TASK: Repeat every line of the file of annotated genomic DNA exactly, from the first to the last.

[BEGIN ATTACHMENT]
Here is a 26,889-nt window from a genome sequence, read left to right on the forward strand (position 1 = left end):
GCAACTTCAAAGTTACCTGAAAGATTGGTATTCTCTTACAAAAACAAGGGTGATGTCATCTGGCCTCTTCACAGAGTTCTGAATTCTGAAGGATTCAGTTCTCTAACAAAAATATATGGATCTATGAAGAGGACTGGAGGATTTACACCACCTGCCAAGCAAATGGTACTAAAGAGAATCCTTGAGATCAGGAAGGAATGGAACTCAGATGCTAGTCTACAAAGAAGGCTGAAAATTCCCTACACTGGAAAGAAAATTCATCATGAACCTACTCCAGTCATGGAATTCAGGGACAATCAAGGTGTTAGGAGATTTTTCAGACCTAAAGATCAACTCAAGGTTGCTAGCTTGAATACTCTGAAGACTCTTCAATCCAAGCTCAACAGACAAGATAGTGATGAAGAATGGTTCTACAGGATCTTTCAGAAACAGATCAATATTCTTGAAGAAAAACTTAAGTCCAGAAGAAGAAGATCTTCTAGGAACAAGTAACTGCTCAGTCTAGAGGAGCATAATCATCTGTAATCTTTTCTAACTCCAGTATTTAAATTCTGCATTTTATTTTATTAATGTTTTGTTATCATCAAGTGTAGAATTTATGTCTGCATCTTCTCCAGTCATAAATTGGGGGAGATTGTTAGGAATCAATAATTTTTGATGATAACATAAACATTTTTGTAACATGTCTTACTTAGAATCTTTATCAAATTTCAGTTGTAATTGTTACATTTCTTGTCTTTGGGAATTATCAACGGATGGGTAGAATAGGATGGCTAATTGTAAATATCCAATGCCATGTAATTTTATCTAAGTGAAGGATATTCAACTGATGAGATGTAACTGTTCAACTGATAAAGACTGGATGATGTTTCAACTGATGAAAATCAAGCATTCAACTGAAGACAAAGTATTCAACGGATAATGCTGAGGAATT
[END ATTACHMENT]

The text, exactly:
Here is a 26,889-nt window from a genome sequence, read left to right on the forward strand (position 1 = left end):
GCAACTTCAAAGTTACCTGAAAGATTGGTATTCTCTTACAAAAACAAGGGTGATGTCATCTGGCCTCTTCACAGAGTTCTGAATTCTGAAGGATTCAGTTCTCTAACAAAAATATATGGATCTATGAAGAGGACTGGAGGATTTACACCACCTGCCAAGCAAATGGTACTAAAGAGAATCCTTGAGATCAGGAAGGAATGGAACTCAGATGCTAGTCTACAAAGAAGGCTGAAAATTCCCTACACTGGAAAGAAAATTCATCATGAACCTACTCCAGTCATGGAATTCAGGGACAATCAAGGTGTTAGGAGATTTTTCAGACCTAAAGATCAACTCAAGGTTGCTAGCTTGAATACTCTGAAGACTCTTCAATCCAAGCTCAACAGACAAGATAGTGATGAAGAATGGTTCTACAGGATCTTTCAGAAACAGATCAATATTCTTGAAGAAAAACTTAAGTCCAGAAGAAGAAGATCTTCTAGGAACAAGTAACTGCTCAGTCTAGAGGAGCATAATCATCTGTAATCTTTTCTAACTCCAGTATTTAAATTCTGCATTTTATTTTATTAATGTTTTGTTATCATCAAGTGTAGAATTTATGTCTGCATCTTCTCCAGTCATAAATTGGGGGAGATTGTTAGGAATCAATAATTTTTGATGATAACATAAACATTTTTGTAACATGTCTTACTTAGAATCTTTATCAAATTTCAGTTGTAATTGTTACATTTCTTGTCTTTGGGAATTATCAACGGATGGGTAGAATAGGATGGCTAATTGTAAATATCCAATGCCATGTAATTTTATCTAAGTGAAGGATATTCAACTGATGAGATGTAACTGTTCAACTGATAAAGACTGGATGATGTTTCAACTGATGAAAATCAAGCATTCAACTGAAGACAAAGTATTCAACGGATAATGCTGAGGAATT